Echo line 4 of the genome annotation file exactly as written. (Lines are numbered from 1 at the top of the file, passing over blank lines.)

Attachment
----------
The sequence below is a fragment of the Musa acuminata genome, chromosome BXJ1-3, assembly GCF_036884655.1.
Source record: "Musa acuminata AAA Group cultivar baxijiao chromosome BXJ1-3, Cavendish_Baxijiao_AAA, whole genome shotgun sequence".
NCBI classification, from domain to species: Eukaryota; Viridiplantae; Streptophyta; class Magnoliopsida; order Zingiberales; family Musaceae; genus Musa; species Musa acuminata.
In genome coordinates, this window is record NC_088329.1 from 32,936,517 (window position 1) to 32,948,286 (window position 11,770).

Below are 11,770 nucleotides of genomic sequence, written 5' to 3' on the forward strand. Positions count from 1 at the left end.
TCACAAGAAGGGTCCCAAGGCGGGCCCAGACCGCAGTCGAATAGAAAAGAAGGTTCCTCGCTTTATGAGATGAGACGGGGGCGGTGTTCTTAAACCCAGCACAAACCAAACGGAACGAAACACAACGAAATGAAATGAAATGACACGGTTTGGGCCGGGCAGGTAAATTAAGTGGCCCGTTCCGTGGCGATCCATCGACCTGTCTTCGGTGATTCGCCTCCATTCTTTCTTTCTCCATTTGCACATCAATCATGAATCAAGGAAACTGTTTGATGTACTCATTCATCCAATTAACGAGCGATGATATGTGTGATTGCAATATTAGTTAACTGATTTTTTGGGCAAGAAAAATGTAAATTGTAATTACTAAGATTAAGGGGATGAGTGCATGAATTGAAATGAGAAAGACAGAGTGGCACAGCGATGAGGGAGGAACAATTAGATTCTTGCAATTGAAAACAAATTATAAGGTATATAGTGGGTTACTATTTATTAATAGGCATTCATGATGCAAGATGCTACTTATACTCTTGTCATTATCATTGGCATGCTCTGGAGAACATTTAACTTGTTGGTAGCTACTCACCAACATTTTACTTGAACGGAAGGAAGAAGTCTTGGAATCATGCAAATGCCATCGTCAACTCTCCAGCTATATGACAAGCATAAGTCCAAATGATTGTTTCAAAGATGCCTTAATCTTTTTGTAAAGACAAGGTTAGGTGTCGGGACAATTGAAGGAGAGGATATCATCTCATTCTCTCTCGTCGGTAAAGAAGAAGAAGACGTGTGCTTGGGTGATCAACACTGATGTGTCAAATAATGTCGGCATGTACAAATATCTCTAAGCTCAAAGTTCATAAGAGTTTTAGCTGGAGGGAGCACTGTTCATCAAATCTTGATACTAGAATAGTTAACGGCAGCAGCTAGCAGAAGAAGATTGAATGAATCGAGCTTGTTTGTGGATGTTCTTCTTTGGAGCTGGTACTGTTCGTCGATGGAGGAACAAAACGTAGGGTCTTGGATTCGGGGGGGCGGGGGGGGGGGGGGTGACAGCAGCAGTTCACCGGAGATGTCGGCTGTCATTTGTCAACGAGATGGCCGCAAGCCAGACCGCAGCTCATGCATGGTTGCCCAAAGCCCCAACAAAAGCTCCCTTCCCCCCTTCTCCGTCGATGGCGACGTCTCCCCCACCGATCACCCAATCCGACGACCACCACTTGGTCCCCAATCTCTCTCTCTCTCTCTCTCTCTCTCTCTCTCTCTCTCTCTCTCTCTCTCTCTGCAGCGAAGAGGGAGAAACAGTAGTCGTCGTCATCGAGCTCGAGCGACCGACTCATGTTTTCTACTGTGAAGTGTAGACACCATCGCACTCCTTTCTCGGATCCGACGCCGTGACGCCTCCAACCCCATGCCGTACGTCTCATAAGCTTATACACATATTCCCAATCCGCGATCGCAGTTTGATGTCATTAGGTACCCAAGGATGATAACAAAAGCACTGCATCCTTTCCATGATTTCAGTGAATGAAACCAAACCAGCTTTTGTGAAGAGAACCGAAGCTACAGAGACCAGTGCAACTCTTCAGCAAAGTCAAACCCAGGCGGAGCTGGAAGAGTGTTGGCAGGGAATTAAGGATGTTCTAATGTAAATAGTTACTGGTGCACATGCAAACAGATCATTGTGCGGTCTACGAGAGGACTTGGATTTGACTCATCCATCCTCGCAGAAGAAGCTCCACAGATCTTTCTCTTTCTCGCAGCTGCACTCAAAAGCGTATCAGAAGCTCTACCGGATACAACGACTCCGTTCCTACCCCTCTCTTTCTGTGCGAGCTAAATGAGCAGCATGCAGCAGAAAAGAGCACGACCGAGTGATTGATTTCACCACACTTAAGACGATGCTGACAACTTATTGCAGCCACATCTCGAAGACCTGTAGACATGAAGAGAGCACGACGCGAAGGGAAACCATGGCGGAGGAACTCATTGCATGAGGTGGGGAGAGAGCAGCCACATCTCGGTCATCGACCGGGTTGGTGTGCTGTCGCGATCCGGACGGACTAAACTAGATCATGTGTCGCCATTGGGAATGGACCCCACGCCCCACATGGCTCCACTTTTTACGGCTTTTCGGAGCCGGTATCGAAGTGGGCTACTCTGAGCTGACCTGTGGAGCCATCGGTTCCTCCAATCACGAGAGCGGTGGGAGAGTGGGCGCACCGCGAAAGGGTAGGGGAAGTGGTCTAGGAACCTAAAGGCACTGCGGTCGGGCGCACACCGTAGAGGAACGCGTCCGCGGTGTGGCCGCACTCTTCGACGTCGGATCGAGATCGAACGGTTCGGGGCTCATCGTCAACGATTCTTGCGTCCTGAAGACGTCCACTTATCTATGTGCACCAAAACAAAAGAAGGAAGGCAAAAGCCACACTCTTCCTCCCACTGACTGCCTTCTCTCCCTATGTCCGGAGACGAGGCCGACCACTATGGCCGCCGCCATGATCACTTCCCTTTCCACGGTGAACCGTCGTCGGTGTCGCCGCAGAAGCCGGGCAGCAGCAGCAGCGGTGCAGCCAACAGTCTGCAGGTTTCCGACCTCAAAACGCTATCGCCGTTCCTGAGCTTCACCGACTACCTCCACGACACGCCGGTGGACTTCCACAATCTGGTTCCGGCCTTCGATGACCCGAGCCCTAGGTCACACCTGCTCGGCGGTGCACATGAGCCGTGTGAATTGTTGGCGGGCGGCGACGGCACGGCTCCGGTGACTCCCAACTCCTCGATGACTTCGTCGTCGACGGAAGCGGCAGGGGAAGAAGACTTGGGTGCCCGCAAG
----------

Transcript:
In genome coordinates, this window is record NC_088329.1 from 32,936,517 (window position 1) to 32,948,286 (window position 11,770).